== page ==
Back when I was a flight instructor, I taught my students two different ways to fly: pilotage and dead reckoning.
Pilotage is looking at the map and determining location based on landmarks. Dead reckoning is flying the plane using instruments (think compass headings, ground speeds, and math). Most private pilots use the two methods simultaneously in order to reach their destinations.
The best way to make sure an airplane is on course is to set the compass heading, then look out into the horizon (10, 20, or 30 miles) for a point along the route like a tower or group of buildings to which you can fly directly. Once you have a focal point, you keep your eye on it and you fly straight to it, naturally making the corrections to keep the plane on course.
There are a few great lessons here for parents:
1) It is extremely important to pick the right focal point. (In this case, it’s not a place, but a Person.)
Just as when piloting an aircraft, picking the wrong focal point can steer our children in the wrong direction, taking them somewhere we never intended them to be.
We all want our children to succeed. We want them to take the opportunities that God has given and reach further than we’ve been able to reach. We may even dream bigger dreams for our kids than those we dare dream for ourselves.
The problem is, it’s all vanity. Solomon had it all, and at the end of his life he said it was meaningless.
When we focus our children on temporal things (wealth, achievements, recognition, position), we are training their hearts to settle for treasures “where moth and rust corrupt and where thieves break in and steal.” The end of these temporal things is emptiness, vanity, and a host of problems that stem from trying to fill that void.
Don’t shrug this off–these temporal treasures can be wrapped in church activity and religiosity, too.
If we are going to empower our kids to succeed in a meaningful way, we have to point them to Jesus as the fulfillment of their desires and the source of their inspiration. Jesus alone can satisfy them and prepare them for the role He has in His kingdom.
We can help our kids to succeed by pointing them to their ultimate purpose in no matter what they do. So whether they eat or drink, or fix cars or brains, or drive a taxi or a space shuttle, or paint houses or sunrises, they can do it for the glory of God.
“The place God calls you to is the place where your deep gladness and the world’s deep hunger meet.”
Frederick Buechner, writing about vocation
If we can ingrain the idea that Jesus is King and that He means for us to bring tastes of His kingdom to the world around us, then our children’s endeavors will not end in vanity, but in deep fulfillment of who they were created to be.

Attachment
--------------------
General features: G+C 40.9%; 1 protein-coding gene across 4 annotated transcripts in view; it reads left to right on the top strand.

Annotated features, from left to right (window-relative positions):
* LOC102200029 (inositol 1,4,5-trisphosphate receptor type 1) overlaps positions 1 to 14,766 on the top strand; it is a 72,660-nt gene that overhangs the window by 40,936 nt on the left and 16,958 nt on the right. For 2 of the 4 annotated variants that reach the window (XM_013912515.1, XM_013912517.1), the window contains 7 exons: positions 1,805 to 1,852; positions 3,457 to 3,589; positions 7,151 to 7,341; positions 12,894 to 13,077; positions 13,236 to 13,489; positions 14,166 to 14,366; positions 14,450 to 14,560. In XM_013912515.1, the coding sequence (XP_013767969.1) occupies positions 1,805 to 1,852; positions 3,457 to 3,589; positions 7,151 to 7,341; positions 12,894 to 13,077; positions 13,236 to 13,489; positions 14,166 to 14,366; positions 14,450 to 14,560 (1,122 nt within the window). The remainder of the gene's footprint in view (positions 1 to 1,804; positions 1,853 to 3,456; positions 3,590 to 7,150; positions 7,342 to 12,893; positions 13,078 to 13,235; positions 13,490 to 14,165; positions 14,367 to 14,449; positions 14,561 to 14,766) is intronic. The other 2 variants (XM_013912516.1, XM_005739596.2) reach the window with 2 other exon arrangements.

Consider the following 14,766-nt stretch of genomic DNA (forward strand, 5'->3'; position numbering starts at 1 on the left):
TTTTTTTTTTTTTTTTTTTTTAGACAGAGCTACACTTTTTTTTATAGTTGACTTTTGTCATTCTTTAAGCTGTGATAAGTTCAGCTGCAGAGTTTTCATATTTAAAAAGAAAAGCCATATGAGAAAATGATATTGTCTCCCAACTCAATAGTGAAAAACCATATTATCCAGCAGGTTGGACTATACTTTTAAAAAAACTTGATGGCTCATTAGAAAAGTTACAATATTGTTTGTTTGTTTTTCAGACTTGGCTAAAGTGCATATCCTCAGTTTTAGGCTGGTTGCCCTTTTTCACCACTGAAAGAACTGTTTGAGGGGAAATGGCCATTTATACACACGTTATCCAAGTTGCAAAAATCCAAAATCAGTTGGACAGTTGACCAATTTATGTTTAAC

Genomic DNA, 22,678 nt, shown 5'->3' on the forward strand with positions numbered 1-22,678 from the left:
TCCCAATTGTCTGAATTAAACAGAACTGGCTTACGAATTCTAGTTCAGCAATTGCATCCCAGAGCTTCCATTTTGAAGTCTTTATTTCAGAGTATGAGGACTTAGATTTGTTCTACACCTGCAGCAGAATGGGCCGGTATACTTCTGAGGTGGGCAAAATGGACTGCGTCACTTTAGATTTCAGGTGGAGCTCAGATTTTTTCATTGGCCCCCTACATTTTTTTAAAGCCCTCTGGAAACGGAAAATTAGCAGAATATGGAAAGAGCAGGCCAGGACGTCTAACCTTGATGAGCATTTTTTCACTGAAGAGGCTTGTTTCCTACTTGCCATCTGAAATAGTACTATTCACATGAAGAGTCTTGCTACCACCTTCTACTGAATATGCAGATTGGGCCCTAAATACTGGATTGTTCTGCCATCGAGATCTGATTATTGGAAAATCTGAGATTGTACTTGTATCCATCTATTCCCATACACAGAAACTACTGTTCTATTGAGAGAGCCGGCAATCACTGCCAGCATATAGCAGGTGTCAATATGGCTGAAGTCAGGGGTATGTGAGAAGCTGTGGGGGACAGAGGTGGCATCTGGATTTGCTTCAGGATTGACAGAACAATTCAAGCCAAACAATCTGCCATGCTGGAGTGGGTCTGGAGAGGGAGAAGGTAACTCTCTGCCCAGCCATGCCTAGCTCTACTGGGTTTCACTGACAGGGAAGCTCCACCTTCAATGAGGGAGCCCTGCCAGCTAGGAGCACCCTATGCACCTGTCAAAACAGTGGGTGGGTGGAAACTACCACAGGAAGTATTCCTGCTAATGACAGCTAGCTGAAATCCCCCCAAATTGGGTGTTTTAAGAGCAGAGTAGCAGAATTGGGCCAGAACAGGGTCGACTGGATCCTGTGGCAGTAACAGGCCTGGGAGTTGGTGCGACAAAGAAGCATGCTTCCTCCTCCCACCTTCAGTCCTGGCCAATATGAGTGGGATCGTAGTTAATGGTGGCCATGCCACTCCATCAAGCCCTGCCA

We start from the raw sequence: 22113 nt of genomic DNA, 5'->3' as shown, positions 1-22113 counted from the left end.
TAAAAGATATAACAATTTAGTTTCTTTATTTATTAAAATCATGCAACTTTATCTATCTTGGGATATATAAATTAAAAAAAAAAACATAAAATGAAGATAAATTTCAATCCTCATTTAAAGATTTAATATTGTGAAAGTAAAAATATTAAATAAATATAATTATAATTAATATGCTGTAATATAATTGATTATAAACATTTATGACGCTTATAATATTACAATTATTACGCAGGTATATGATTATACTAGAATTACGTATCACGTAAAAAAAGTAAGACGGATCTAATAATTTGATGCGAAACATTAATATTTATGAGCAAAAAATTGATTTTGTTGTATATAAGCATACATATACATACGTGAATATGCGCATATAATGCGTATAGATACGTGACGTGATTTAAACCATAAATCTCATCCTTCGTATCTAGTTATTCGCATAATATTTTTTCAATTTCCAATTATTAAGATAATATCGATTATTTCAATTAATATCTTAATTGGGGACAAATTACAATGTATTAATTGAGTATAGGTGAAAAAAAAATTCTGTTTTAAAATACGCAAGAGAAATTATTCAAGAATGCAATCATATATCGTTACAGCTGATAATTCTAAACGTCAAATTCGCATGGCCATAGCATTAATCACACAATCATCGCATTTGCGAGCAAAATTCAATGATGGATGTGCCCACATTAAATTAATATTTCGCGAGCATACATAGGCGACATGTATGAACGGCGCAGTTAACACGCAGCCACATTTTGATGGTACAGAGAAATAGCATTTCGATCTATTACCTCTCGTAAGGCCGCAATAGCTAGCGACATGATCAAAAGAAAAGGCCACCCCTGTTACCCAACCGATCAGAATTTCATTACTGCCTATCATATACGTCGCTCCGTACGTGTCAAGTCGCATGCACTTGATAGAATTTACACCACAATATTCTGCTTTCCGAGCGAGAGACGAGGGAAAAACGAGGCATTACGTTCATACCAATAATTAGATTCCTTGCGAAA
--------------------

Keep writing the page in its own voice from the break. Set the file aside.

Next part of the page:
2) When we’re setting goals, we have to look out into the future and visualize where we want our family to be.
I’ll do a future post just on goal-setting, but here are a few quick thoughts:
- We take time to think and dream about what we want for our family.
- We Write. It. Down. (It doesn’t move from being a dream to a goal until it’s in writing.)
- We make each goal specific and measurable and put a time limit on it.
- We set goals only pertaining to things we can control. (Setting a goal where someone else is in control just sets us up for frustration.)
- We share our written goals with a trusted person who can keep us accountable.
- We post our goal somewhere we can see it regularly!
Keeping a visual reminder of the vision we have for our family’s future helps us with number three:
3) We have to constantly assess our location and adjust our course if we ever hope to reach our goal.
In an airplane, the wind will almost always blow you off course. In life, circumstances will inevitably shift our focus and change our timeline.
Goals give us something by which to measure to keep us headed in the right direction, but we must re-evaluate them often as we see the winds of circumstance changing.
We have to reassess whether our goals are still realistic. Does the timeline need to be changed? Can we make a few changes to get back on course? Does a particular goal need to be completely rewritten?
Also, if we are seeking God’s will, we have to allow Him to direct our course. Listen for the internal voice that gives peace about decisions, but also look for the undeniable realities that God has sovereignly allowed into your life.
The heart of man plans his way,
but the Lord establishes his steps.
Prayerfully make your goals. Post them. Talk about them. Dream about them. But hold them loosely. You never know when life–or the Air Traffic Controller–may change your course.
One thought on “Parenting from the Flight Deck”
Great perspective — thanks for sharing this wisdom!!
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